The White House put all the blame on the Republican minority — White House spokesman Ben LaBolt said, “Senate Republicans will not allow her to be confirmed” — but it was a bit more complicated than that.
A Senate Democratic leadership source said that throughout 2009 two Democrats said they would vote against her — Sen. Ben Nelson, D-Neb., and Sen. Arlen Specter, D-Pa. The only Republican of the 40-member GOP caucus who said he would vote for her was her fellow Hoosier, Sen. Dick Lugar, R-Ind.
Specter remained opposed to Johnsen’s nomination even after he switched parties in April 2009, but his primary opponent Rep. Joe Sestak, D-Pa., began to attack Specter for his opposition to her nomination.
Johnsen’s nomination expired at the end of 2009, but in January 2010 Specter said he’d vote for her.
This is a bunch of bunk. I have previously written extensively on why there were at least 60 votes for Johnson’s confirmation for the entire second half of last year after Al Franken was sworn in, and why there still were 60 votes for her confirmation this year upon Obama’s renomination, even after the Scott Brown victory in Massachusetts. If you have any question, please click through and refer to those articles; for now though, I want to revisit the false light being painted on Ben Nelson and Arlen Specter on the nomination’s failure. Continue reading
John Dingell says he is going to try to persuade Stupak to drop his efforts to sink healthcare with his anti-choice efforts.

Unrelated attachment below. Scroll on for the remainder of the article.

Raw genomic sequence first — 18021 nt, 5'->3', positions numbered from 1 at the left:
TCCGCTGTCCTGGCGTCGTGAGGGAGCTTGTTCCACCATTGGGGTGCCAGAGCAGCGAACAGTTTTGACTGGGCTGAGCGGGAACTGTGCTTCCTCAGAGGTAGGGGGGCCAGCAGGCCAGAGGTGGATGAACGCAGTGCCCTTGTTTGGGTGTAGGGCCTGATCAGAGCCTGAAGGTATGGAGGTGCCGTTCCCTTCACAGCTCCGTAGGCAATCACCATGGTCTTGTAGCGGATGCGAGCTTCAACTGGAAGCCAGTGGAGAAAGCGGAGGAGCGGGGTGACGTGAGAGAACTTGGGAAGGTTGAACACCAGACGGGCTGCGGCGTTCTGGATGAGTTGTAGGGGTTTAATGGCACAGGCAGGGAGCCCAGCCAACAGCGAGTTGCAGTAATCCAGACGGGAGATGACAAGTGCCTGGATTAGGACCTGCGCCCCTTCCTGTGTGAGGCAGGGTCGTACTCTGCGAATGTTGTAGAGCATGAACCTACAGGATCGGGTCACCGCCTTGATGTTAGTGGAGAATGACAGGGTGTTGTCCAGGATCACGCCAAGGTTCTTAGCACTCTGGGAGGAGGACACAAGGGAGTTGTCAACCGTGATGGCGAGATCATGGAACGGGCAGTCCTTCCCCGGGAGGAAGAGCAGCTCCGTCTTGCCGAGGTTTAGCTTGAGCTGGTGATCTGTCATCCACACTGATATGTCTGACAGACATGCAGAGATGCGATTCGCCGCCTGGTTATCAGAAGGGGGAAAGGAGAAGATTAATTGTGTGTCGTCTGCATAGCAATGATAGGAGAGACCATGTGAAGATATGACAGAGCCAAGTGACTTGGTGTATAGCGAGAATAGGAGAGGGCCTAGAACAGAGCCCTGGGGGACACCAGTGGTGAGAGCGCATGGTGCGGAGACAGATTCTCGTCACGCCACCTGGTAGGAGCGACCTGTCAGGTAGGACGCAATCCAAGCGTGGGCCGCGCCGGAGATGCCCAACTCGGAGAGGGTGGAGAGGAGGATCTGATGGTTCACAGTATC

The Congress is a place where we represent our people and where we serve our conscience. I strongly disagree with Bart, I think he’s wrong. But he was my friend. He is my friend. We hunt, we have campaigned together, and I’m going to try and show him the error of his ways. And I’m also going to try and see to it that we beat him on this because this is a matter of the utmost humanitarian and economic concern to this nation.
As of right now, the deal that Stupak made with Pelosi is off–he has postponed his press conference and Henry Waxman and Lynn Woolsey have said there is no deal on abortion.
But that leaves the problem of whip count. If Democrats lose all the people who had signed onto the Stupak deal, then they will have to get the vote of every single remaining fence-sitter to be able to pass the bill.
Which probably means it’s not going to pass unless some of those anti-choice Stupak supporters will flip and vote for health care anyway.
I’ve long said that Dingell would be the most likely person to persuade Stupak to let this pass. Not only is Dingell the living history of efforts to pass health care, he has been a mentor to Stupak over his career. So the man who most wants to pass this bill (from a sense of personal destiny) also has a bit of leverage to persuade Stupak.
What I’d like to see Dingell do–aside from talking to Stupak personally–is call Stupak out on his lies, his utterly false claim that the Nelson language doesn’t already restrict access to choice more than it is restricted now, and that only his language would preserve the intent of the Hyde Amendment.
But that’s simply an out-and-out lie.
In view of how the health benefit services industry operates and how insurance product design responds to broad regulatory intervention aimed at reshaping product content, we conclude that the treatment exclusions required under the Stupak/Pitts Amendment will have an industry-wide effect, eliminating coverage of medically indicated abortions over time for all women, not only those whose coverage is derived through a health insurance exchange. As a result, Stupak/Pitts can be expected to move the industry away from current norms of coverage for medically indicated abortions. In combination with the Hyde Amendment, Stupak/Pitts will impose a coverage exclusion for medically indicated abortions on such a widespread basis that the health benefit services industry can be expected to recalibrate product design downward across the board in order to accommodate the exclusion in selected markets.